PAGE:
The elections are over and the vitrol is seeping back into the gutters where it belongs. I like to imagine that there is a majority out there that is tired of the oversimplification of complex problems and hopes for a future where Americans don’t shy away from being challenged on their entrenched beliefs. I think that both Democrats and Republicans are guilty of this, and that in referring to candidates as either Democrat or Republican, I am guilty of this. Clearly, words are failing me.
So I’m going to switch to an image. Images are powerful tools of expression, and what I want to express is that America is far more balanced in our views than people would have you believe. You do not live in a blue state or a red state; you probably live in a purple one. I am not on the other side of Texas or New York, nor am I against rural or urban America, but I am instead a member of all of it.
What follows is an excellent entry from Not Watching Television that I found during the Presidential election of 2004.
…[W]e’re shown this map, where America’s big, red, pulsing “heartland” appears to be pushing the poor, anemic blue state off to the extremities.
And, as if that wasn’t scary enough, we’re occasionally shown a map that distributes the blue and red to show how the vote broke down by county. According to the county map we Blues look like we’re wandering in a wilderness of red-dom, lost souls scattered on the right-wing frontier.
Dave Pollard, who’s How to Change the World blog I usually find so inspiring, actually sent a similar map out by email that had me scanning the web frantically for escape routes — or at least ex-patriot sites where I could offer up my daughters as mail-order brides.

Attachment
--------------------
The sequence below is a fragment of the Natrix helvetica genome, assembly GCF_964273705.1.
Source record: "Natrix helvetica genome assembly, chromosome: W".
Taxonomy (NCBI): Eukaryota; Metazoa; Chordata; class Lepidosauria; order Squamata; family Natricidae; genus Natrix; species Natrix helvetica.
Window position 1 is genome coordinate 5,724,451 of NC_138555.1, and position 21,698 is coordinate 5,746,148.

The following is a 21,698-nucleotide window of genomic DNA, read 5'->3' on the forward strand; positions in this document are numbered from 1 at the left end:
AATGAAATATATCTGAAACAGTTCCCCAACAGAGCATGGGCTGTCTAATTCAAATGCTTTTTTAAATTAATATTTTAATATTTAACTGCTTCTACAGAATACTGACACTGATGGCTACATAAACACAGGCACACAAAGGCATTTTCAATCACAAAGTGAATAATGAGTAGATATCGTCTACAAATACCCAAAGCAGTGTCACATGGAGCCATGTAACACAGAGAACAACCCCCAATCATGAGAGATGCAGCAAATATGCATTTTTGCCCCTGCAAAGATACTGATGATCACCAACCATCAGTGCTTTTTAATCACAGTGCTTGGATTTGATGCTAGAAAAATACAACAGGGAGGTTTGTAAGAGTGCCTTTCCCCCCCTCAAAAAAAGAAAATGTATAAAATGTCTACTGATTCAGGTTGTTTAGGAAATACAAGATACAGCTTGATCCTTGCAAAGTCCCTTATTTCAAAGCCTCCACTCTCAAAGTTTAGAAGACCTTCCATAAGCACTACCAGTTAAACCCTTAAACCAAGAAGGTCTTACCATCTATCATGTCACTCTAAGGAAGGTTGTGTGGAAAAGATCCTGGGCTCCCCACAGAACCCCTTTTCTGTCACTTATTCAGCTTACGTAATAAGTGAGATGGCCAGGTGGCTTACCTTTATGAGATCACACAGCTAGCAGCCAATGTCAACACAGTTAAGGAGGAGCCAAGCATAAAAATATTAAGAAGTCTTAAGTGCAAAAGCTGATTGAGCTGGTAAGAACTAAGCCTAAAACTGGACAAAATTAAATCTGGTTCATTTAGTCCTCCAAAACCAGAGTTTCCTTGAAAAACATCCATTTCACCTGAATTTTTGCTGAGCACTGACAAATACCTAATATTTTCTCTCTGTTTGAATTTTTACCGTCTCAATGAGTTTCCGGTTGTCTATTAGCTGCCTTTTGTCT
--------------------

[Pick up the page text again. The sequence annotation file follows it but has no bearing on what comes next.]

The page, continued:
Fortunately, before I started laying plans for how to smuggle my 84-year-old, walker-bound mom across some border, I stopped by Crooked Timber, where Henry posted a map and a link to some analysis that thankfully helped me get a grip — and a bit of that social equality perspective the Peterson Projection folks lectured CJ Craig about.
For one thing, according to Michael Gaster, Cosma Shalizi and Mark Newman of the University of Michigan, when you create a cartogram of the state electoral results, scaling the states according to population rather than geographic size, the map ends up looking like this instead of like the one above:
When viewed this way, through the lens of population distribution, America’s electoral portrait changes quite a bit.
But that’s not all. When the folks at U of M constructed a county-by-county picture of the vote, based on the percentage of votes cast for each candidate instead of just the winner-take-all results, they ended up with a cartogram like this:
Because this cartogram registers voting percentages by county, it reveals something important that those interests I mentioned above might not want to talk about. There are very few solidly red areas on this map, which means there are few solidly red areas in the country.
Those geographic electoral maps can come in handy for folks interested in claiming a mandate; or discouraging the opposition; or promoting a bandwagon effect. But just like the hemispheric distortions in Mercator Projection maps, what they depict is a far cry from reality.
That picture gives me hope and I look at it often.